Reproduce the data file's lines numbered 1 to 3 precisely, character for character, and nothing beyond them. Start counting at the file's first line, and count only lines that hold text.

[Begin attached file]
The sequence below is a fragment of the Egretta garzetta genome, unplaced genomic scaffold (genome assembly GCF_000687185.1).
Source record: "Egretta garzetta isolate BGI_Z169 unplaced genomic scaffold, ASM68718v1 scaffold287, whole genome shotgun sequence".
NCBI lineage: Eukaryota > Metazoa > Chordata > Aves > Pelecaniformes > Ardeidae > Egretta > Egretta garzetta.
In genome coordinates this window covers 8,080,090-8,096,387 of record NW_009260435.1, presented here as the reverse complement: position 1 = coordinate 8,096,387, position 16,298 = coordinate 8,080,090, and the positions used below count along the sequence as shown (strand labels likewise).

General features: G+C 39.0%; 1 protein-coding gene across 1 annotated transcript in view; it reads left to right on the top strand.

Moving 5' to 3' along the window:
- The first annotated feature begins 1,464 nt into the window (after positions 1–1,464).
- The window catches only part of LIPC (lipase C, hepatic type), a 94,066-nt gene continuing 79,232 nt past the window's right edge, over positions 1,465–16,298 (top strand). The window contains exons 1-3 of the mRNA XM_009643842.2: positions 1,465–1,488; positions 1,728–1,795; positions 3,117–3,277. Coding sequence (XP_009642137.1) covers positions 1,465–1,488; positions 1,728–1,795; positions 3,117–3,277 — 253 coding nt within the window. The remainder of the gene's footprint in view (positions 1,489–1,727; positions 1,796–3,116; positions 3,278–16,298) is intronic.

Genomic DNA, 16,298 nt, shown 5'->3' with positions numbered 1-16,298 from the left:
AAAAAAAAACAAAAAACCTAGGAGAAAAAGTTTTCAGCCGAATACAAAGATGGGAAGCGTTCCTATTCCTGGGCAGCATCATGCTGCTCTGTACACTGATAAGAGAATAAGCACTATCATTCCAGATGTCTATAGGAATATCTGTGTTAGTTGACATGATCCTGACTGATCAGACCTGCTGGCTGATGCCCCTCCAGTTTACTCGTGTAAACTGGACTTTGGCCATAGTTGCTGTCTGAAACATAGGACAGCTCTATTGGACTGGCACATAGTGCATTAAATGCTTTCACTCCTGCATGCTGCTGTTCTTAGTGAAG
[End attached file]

The sequence below is a fragment of the Egretta garzetta genome, unplaced genomic scaffold (genome assembly GCF_000687185.1).
Source record: "Egretta garzetta isolate BGI_Z169 unplaced genomic scaffold, ASM68718v1 scaffold287, whole genome shotgun sequence".
NCBI lineage: Eukaryota > Metazoa > Chordata > Aves > Pelecaniformes > Ardeidae > Egretta > Egretta garzetta.